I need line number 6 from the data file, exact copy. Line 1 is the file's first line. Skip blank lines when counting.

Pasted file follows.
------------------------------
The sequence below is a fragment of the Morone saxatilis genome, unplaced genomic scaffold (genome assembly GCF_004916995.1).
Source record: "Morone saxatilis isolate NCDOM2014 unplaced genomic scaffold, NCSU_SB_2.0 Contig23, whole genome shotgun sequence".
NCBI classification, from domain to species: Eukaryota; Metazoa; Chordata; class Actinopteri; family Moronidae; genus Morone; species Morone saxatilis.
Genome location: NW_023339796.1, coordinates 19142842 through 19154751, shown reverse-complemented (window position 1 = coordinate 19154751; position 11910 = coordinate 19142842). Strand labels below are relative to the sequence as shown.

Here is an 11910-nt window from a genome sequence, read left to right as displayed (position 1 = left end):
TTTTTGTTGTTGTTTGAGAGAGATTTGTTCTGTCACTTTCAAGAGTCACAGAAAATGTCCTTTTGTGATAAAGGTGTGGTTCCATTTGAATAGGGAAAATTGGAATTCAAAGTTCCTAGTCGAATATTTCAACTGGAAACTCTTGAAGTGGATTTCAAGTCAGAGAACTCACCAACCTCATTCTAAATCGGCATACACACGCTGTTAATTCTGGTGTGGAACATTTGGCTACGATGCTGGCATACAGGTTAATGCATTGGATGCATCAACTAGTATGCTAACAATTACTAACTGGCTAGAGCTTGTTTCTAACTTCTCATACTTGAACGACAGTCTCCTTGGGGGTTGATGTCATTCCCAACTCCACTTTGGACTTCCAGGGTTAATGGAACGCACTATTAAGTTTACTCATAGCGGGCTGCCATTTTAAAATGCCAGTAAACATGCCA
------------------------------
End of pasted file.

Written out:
TTTTTGTTGTTGTTTGAGAGAGATTTGTTCTGTCACTTTCAAGAGTCACAGAAAATGTCCTTTTGTGATAAAGGTGTGGTTCCATTTGAATAGGGAAAATTGGAATTCAAAGTTCCTAGTCGAATATTTCAACTGGAAACTCTTGAAGTGGATTTCAAGTCAGAGAACTCACCAACCTCATTCTAAATCGGCATACACACGCTGTTAATTCTGGTGTGGAACATTTGGCTACGATGCTGGCATACAGGTTAATGCATTGGATGCATCAACTAGTATGCTAACAATTACTAACTGGCTAGAGCTTGTTTCTAACTTCTCATACTTGAACGACAGTCTCCTTGGGGGTTGATGTCATTCCCAACTCCACTTTGGACTTCCAGGGTTAATGGAACGCACTATTAAGTTTACTCATAGCGGGCTGCCATTTTAAAATGCCAGTAAACATGCCA